How to See the Forest for the Trolls: Studying Digital Rhetoric on Compromised Platforms


Content warning: References to sexual assault and online harassment

As we consider digital rhetoric’s futures, I want to think about ways that we can study digital networks, and communities and interactions on digital networks, better. And by better, I mean, more thoroughly, more descriptively, more rigorously. How can we better examine digital writers and the traces that they leave online? To start that conversation, I need to tell you a story, one I haven’t been able to get out of my head.

The Incident

This is a story about Andrea Noel, a journalist based in Mexico. I first heard her tell her story on the technology podcast Reply All, a show produced by Gimlet Media and hosted by PJ Vogt and Alex Goldman that tells human stories about technology and tech culture. While I first encountered Noel’s story in podcast form, you can also read her account on the Daily Beast, here.

Noel’s story began with what she calls “The Incident” – on a walk through her neighborhood in Mexico City, a man came up behind her, lifted up her skirt, pulled down her underwear, and then ran away. Immediately after the assault, Noel noticed a surveillance camera on the street that captured the entire incident. She tracked down the footage, which showed a blurry close up of the man’s face as he ran away. Noel decided to share the footage of her own assault on Twitter and asked her followers for help in identifying the man in the video.

Noel’s tweet inspired an outpouring of support, with others sharing their own stories of assault and harassment, using the hashtag #MiPrimerAcoso (MyFirstAssault). Noel’s story was also one of several stories around that time that led to one of the largest demonstrations in Mexico against sexual violence. But it also brought Noel harassment and death threats, which got worse when Twitter users accused Andoni Echave, an Internet personality with a television show called Master Trolls, where he played pranks on unsuspecting pedestrians and bystanders. Echave’s show was cancelled, and the online conversation around the assault footage was described by Vogt “like the Kennedy assassination film,” as each side argued over whether it was Echave in the video. Noel was also harassed on Twitter by a coordinated troll gang; no matter how many times she reported the account of the ringleader, who went by the name “Pasta Prophet,” and his followers, they were soon back on the site with new accounts and 10,000 immediate followers. He would retweet her messages for his followers to attack, and even tweeted out her real-time location. After being targeted in her own home, Noel moved and then finally left the country.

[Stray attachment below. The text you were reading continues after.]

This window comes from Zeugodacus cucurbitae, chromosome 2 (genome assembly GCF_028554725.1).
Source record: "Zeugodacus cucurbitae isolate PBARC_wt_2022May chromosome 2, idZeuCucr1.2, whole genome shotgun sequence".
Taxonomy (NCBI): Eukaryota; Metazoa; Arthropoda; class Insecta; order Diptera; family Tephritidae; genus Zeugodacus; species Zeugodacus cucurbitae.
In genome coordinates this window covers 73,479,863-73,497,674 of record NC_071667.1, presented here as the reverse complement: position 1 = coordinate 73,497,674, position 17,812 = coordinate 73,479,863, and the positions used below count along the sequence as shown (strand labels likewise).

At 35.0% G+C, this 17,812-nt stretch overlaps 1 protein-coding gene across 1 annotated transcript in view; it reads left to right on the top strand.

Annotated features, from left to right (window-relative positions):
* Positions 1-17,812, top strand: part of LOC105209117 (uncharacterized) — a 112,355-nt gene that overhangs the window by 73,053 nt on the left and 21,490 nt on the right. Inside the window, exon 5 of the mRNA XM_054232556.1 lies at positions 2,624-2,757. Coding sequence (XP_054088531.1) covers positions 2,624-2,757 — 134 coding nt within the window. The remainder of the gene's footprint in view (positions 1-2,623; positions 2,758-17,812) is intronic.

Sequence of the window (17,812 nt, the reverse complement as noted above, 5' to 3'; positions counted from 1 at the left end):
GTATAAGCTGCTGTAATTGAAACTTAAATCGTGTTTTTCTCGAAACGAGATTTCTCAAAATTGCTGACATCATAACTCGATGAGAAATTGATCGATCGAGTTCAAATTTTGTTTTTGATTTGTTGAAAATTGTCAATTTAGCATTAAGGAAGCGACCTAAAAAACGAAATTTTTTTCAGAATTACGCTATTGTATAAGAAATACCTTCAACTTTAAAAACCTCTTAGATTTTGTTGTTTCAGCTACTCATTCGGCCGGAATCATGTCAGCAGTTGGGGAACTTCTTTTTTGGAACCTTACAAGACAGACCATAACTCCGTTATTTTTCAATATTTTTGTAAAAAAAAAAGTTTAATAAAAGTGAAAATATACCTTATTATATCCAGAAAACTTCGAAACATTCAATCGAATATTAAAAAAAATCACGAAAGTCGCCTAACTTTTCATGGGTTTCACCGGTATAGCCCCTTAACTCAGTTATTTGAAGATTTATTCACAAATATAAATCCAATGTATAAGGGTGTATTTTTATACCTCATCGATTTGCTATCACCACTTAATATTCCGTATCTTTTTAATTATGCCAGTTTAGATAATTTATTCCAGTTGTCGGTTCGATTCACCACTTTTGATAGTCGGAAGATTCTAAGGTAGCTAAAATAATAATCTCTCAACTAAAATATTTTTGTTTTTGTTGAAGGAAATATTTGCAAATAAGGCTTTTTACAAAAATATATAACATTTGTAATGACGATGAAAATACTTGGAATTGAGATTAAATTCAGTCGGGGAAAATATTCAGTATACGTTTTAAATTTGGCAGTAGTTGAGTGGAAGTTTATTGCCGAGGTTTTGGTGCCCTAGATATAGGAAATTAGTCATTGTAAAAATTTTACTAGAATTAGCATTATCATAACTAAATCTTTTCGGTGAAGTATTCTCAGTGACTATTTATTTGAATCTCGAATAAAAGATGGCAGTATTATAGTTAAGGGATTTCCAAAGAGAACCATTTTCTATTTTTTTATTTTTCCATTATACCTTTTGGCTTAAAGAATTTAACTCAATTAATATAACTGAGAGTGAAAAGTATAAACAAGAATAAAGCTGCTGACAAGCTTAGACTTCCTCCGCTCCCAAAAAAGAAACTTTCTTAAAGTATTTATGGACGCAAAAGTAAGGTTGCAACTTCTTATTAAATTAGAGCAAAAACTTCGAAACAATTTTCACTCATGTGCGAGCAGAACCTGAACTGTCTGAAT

She was forced to return a few months later when the Mexico City police found additional footage of the attack, which required her to have a preliminary hearing in front of a judge, where she has to say publicly that she believed Echave to be the offender. While she is flying to Mexico City, though, Echave got access to the footage and shared it online. The additional footage showed an attacker that looked nothing like Echave. Noel landed in Mexico City not only as a woman who accused a television personality of assault, but one who did so falsely. The police stopped investigating her case entirely, and she left the country again.

If we ended the story here, this might be an Internet story about harassment and trolling online. As digital rhetoricians and researchers, we might collect and analyze tweets using the #MiPrimerAcoso hashtag, or we might examine both these tweets and those of the Twitter mob that attacked Noel, drawing some conclusions about the promises and limits of online activism, armchair Internet detectives, and the nature of Twitter trolls and harassment.

But Noel wanted to know more about the coordinated harassment effort against her, and she went digging. She tracked down “Pasta Prophet,” learned his real name, and then contacted him for an interview. After interviews with him and a number of his employees, Noel learned that the harassment that had consumed most of her life for the past year was only a small piece of a much larger plan. “Pasta Prophet” was an online operative hired by the political party PRI to get their candidate, Enrique Pena Nieto, elected to the presidency in Mexico. Pasta used his hired troll army to find and promote other stories and hashtags in order to manipulate trending topics in Mexico and suppress negative stories about their candidate, who did win the Presidency. In the Reply All podcast interview, Noel described the strategy as filling the Internet with white noise to drown out negative stories about Nieto, and she was the white noise. All of the harassment, the death threats, the stress and anguish, wasn’t really about her. It was a game to manipulate the national online conversation and to suppress stories unfavorable to this particular candidate.